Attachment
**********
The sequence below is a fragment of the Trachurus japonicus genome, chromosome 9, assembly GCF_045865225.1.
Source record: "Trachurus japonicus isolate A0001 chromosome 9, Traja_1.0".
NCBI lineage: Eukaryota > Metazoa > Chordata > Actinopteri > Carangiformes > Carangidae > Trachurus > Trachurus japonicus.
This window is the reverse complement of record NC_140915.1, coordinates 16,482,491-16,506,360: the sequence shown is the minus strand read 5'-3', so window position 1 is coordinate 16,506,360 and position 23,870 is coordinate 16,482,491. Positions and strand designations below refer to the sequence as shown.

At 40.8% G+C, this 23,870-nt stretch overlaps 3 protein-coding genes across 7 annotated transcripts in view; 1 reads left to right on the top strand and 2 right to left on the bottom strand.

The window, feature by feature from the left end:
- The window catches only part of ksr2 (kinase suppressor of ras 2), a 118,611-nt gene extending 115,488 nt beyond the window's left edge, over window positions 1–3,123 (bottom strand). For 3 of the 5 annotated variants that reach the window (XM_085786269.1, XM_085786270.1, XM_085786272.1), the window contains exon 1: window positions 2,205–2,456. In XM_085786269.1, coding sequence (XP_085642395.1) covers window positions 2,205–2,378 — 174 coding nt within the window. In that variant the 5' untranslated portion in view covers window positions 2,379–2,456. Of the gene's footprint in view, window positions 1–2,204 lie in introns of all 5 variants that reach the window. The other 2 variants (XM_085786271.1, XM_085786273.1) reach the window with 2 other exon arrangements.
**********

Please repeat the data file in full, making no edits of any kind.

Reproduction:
The sequence below is a fragment of the Trachurus japonicus genome, chromosome 9, assembly GCF_045865225.1.
Source record: "Trachurus japonicus isolate A0001 chromosome 9, Traja_1.0".
NCBI lineage: Eukaryota > Metazoa > Chordata > Actinopteri > Carangiformes > Carangidae > Trachurus > Trachurus japonicus.
This window is the reverse complement of record NC_140915.1, coordinates 16,482,491-16,506,360: the sequence shown is the minus strand read 5'-3', so window position 1 is coordinate 16,506,360 and position 23,870 is coordinate 16,482,491. Positions and strand designations below refer to the sequence as shown.

At 40.8% G+C, this 23,870-nt stretch overlaps 3 protein-coding genes across 7 annotated transcripts in view; 1 reads left to right on the top strand and 2 right to left on the bottom strand.

The window, feature by feature from the left end:
- The window catches only part of ksr2 (kinase suppressor of ras 2), a 118,611-nt gene extending 115,488 nt beyond the window's left edge, over window positions 1–3,123 (bottom strand). For 3 of the 5 annotated variants that reach the window (XM_085786269.1, XM_085786270.1, XM_085786272.1), the window contains exon 1: window positions 2,205–2,456. In XM_085786269.1, coding sequence (XP_085642395.1) covers window positions 2,205–2,378 — 174 coding nt within the window. In that variant the 5' untranslated portion in view covers window positions 2,379–2,456. Of the gene's footprint in view, window positions 1–2,204 lie in introns of all 5 variants that reach the window. The other 2 variants (XM_085786271.1, XM_085786273.1) reach the window with 2 other exon arrangements.